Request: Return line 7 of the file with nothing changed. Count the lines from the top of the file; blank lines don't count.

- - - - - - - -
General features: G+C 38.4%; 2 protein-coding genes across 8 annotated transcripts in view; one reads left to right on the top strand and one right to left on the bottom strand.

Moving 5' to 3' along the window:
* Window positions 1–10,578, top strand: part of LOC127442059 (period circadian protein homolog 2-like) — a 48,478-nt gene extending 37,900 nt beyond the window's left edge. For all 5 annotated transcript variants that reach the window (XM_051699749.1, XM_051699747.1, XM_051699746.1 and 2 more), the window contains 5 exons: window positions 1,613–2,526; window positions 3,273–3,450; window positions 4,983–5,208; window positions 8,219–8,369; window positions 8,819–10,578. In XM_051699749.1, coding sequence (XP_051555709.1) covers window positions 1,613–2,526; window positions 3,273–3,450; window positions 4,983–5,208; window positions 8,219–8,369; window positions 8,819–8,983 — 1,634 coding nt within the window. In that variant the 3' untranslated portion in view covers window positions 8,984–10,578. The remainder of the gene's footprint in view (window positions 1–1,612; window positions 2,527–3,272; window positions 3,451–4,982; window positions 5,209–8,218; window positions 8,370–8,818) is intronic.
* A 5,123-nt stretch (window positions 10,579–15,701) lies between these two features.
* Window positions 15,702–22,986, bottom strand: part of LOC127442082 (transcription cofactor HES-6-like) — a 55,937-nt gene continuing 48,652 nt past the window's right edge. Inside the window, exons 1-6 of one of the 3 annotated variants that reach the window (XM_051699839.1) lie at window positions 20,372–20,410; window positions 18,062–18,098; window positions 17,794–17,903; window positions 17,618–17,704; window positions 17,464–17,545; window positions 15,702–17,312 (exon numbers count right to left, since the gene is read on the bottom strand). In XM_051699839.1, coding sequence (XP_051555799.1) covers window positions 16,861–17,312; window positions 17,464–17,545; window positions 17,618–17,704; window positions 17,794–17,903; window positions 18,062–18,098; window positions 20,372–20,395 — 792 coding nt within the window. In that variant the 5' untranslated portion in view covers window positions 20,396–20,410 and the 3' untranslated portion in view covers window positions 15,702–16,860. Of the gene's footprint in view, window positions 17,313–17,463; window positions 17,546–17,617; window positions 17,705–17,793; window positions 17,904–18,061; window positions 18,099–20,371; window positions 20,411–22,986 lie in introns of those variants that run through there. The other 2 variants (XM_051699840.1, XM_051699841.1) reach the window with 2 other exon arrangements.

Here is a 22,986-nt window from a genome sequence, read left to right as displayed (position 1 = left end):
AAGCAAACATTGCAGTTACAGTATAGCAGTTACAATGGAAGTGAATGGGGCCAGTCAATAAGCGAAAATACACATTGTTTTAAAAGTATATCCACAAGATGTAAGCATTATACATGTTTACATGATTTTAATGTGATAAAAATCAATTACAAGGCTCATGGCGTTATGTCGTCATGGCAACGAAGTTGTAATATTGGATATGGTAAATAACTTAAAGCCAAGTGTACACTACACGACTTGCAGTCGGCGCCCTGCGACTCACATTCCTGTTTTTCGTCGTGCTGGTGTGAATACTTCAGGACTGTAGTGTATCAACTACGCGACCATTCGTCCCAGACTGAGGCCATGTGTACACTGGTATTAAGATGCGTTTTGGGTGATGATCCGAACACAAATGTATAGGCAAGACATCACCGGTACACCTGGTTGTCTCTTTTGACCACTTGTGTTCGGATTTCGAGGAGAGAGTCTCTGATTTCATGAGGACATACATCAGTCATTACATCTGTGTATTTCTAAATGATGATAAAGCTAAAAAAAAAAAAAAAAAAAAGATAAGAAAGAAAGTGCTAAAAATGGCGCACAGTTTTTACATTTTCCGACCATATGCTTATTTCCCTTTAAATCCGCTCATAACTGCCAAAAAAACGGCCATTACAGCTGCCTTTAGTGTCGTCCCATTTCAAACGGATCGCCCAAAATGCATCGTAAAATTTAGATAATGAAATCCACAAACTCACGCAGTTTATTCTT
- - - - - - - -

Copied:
AAGCAAACATTGCAGTTACAGTATAGCAGTTACAATGGAAGTGAATGGGGCCAGTCAATAAGCGAAAATACACATTGTTTTAAAAGTATATCCACAAGATGTAAGCATTATACATGTTTACATGATTTTAATGTGATAAAAATCAATTACAAGGCTCATGGCGTTATGTCGTCATGGCAACGAAGTTGTAATATTGGATATGGTAAATAACTTAAAGCCAAGTGTACACTACACGACTTGCAGTCGGCGCCCTGCGACTCACATTCCTGTTTTTCGTCGTGCTGGTGTGAATACTTCAGGACTGTAGTGTATCAACTACGCGACCATTCGTCCCAGACTGAGGCCATGTGTACACTGGTATTAAGATGCGTTTTGGGTGATGATCCGAACACAAATGTATAGGCAAGACATCACCGGTACACCTGGTTGTCTCTTTTGACCACTTGTGTTCGGATTTCGAGGAGAGAGTCTCTGATTTCATGAGGACATACATCAGTCATTACATCTGTGTATTTCTAAATGATGATAAAGCTAAAAAAAAAAAAAAAAAAAAGATAAGAAAGAAAGTGCTAAAAATGGCGCACAGTTTTTACATTTTCCGACCATATGCTTATTTCCCTTTAAATCCGCTCATAACTGCCAAAAAAACGGCCATTACAGCTGCCTTTAGTGTCGTCCCATTTCAAACGGATCGCCCAAAATGCATCGTAAAATTTAGATAATGAAATCCACAAACTCACGCAGTTTATTCTT